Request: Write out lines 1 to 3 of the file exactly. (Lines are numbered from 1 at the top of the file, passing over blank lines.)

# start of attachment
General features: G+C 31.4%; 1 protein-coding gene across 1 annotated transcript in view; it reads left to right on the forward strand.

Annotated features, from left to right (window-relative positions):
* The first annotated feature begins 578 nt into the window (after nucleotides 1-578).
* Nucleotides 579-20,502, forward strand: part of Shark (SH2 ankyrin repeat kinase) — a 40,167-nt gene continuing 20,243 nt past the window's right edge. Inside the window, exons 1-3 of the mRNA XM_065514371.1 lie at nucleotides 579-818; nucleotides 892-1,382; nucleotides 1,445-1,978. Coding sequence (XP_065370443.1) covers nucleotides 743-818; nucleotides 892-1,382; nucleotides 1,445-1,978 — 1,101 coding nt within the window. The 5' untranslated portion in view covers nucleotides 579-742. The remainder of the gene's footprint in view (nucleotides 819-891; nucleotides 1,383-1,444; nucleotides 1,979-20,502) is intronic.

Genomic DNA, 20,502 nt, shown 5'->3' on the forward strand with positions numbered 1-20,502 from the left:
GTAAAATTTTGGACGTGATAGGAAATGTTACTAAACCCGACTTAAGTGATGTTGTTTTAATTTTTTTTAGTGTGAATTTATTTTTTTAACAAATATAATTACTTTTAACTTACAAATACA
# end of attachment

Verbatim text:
General features: G+C 31.4%; 1 protein-coding gene across 1 annotated transcript in view; it reads left to right on the forward strand.

Annotated features, from left to right (window-relative positions):
* The first annotated feature begins 578 nt into the window (after nucleotides 1-578).